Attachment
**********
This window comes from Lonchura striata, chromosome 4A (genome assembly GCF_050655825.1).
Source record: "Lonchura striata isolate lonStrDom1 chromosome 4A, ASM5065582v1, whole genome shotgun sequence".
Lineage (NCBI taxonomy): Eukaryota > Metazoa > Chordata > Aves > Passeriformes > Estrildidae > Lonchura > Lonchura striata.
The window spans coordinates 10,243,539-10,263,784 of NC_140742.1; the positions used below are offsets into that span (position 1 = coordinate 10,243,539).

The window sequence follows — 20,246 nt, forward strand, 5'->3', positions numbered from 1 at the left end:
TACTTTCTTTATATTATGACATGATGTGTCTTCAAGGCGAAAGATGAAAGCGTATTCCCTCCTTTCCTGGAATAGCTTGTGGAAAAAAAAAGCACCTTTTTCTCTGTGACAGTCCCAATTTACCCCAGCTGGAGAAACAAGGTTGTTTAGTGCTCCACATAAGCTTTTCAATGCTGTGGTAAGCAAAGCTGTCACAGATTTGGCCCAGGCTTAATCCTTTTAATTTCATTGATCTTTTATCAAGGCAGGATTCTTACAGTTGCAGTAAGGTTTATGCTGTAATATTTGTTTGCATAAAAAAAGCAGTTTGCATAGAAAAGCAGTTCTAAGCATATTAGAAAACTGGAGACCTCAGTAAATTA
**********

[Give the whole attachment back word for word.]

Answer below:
This window comes from Lonchura striata, chromosome 4A (genome assembly GCF_050655825.1).
Source record: "Lonchura striata isolate lonStrDom1 chromosome 4A, ASM5065582v1, whole genome shotgun sequence".
Lineage (NCBI taxonomy): Eukaryota > Metazoa > Chordata > Aves > Passeriformes > Estrildidae > Lonchura > Lonchura striata.
The window spans coordinates 10,243,539-10,263,784 of NC_140742.1; the positions used below are offsets into that span (position 1 = coordinate 10,243,539).

The window sequence follows — 20,246 nt, forward strand, 5'->3', positions numbered from 1 at the left end:
TACTTTCTTTATATTATGACATGATGTGTCTTCAAGGCGAAAGATGAAAGCGTATTCCCTCCTTTCCTGGAATAGCTTGTGGAAAAAAAAAGCACCTTTTTCTCTGTGACAGTCCCAATTTACCCCAGCTGGAGAAACAAGGTTGTTTAGTGCTCCACATAAGCTTTTCAATGCTGTGGTAAGCAAAGCTGTCACAGATTTGGCCCAGGCTTAATCCTTTTAATTTCATTGATCTTTTATCAAGGCAGGATTCTTACAGTTGCAGTAAGGTTTATGCTGTAATATTTGTTTGCATAAAAAAAGCAGTTTGCATAGAAAAGCAGTTCTAAGCATATTAGAAAACTGGAGACCTCAGTAAATTA